Urbanist Brugmann (Business and Environment/Cambridge Univ.) proposes a transformation in the way we view our cities.
“The City,” as defined in this academic text, is “a single, complex, connected, and still very unstable urban system” spreading across the entire planet. Growing metropolitan areas will add two billion to their populations in the next 25 years. Many of their future inhabitants will be transients abandoning rural life to forge new opportunities. In these environments, all residents have the “urban advantage” of density, scale, association and extension. Using these variables, communities naturally form ecosystems of interrelation, affecting not only their immediate locales, but also the integrated whole: “The City.” Thus, migrant populations find ways to flourish regardless of public authority’s exclusion of them from the civic structure, and the effects of their contributions are felt far and wide. The author provides several examples to defend his theories, from Dharavi, a thriving slum of disenfranchised newcomers within Mumbai, to the spread of the Los Angeles gang MS-13 throughout the United States and into Central America. While these examples are pertinent and initially absorbing, the details often become exhausting after a few pages. At the heart of Brugmann’s text is his argument that we must shape urbanism for the new millennium by incorporating all of an area’s citizens. The book’s middle section outlines some common models that stall forward progress, including capitalist and political disjointedness (“Cities of Crisis”) and narrow, single-project planning that fails to account for the metropolis as a whole (“Great Opportunities Cities”). Finally, the author addresses his ideal scenario: “The Strategic City,” shaped by a common, steadily evolving vision. His examples are Chicago, Barcelona and Curitiba, Brazil. These organic “citysystems” employ different techniques to define their paths, from Curitiba’s progressive officials to Chicago’s bottom-up restructuring, but each succeeds in crafting all-encompassing tactics to take the metropolises in distinct new directions.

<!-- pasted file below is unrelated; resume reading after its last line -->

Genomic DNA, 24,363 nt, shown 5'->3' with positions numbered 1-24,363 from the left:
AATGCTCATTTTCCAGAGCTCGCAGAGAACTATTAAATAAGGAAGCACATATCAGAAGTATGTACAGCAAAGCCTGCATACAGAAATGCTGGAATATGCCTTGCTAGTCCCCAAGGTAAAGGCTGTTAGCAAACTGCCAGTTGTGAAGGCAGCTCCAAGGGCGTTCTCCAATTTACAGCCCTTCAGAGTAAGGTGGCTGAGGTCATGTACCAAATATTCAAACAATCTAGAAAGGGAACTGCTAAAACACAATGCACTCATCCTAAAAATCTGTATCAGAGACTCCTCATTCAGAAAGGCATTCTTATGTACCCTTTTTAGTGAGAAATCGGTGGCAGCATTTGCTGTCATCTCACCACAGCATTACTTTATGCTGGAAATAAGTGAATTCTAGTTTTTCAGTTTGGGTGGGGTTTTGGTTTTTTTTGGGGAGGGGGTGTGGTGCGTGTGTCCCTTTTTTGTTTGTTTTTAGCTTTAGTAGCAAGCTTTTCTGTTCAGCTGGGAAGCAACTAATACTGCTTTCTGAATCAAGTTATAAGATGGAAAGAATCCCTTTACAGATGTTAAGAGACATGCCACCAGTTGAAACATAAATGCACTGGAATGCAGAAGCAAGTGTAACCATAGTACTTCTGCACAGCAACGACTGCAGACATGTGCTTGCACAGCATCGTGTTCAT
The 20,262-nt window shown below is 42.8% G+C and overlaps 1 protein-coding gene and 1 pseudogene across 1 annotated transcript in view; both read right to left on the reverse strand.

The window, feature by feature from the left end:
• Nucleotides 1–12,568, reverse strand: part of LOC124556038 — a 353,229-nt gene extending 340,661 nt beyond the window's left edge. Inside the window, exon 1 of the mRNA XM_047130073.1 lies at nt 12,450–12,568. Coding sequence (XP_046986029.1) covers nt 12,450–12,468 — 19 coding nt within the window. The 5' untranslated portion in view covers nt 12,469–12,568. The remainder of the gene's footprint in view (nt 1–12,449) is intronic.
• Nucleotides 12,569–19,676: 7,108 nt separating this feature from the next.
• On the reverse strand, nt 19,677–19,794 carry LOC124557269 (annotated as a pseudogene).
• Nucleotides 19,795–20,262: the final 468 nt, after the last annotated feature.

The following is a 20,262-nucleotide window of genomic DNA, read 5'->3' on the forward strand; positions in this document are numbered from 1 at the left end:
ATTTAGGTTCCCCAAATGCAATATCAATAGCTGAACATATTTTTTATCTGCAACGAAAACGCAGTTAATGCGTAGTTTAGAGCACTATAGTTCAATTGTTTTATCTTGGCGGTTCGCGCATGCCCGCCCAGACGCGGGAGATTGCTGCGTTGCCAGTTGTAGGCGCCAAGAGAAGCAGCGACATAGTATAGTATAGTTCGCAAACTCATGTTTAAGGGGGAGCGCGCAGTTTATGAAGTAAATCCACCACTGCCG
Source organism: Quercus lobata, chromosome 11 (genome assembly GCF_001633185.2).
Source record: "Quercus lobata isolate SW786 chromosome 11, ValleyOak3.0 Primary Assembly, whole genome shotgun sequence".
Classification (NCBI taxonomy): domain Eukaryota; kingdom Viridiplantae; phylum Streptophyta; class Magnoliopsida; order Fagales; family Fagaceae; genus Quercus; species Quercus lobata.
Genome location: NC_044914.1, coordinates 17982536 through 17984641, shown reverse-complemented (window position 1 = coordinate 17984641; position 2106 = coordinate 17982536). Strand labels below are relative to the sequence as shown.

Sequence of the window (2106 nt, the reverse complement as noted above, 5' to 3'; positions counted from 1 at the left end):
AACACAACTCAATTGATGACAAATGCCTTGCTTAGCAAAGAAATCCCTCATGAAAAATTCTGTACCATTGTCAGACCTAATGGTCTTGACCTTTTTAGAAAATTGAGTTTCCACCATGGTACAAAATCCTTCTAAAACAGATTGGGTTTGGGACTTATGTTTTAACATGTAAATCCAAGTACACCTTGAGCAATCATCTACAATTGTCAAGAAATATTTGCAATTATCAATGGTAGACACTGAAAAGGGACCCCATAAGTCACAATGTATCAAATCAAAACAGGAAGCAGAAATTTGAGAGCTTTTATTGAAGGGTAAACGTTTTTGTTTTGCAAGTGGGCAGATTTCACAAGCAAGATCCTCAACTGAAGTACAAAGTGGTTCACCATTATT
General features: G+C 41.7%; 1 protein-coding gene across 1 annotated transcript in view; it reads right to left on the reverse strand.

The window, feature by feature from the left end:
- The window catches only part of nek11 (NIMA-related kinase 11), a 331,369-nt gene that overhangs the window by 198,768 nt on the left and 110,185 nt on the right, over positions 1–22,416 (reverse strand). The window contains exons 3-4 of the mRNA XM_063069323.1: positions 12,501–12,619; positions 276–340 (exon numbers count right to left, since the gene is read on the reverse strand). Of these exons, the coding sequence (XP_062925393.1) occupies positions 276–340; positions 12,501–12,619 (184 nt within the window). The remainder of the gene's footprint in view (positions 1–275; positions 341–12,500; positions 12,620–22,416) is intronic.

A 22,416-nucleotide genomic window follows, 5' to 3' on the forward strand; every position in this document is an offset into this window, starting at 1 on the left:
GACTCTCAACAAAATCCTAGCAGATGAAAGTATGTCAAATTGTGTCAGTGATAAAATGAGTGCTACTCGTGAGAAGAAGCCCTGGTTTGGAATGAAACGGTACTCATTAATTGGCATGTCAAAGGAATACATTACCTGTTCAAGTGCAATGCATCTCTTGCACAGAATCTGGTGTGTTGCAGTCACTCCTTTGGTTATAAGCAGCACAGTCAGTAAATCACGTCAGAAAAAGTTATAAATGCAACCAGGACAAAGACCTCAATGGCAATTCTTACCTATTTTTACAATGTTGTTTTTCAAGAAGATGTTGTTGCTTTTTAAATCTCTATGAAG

Didactic prose and complex theorizing make for a tough slog, but it’s worth it for the author’s positive perspective on an extremely broad and challenging issue.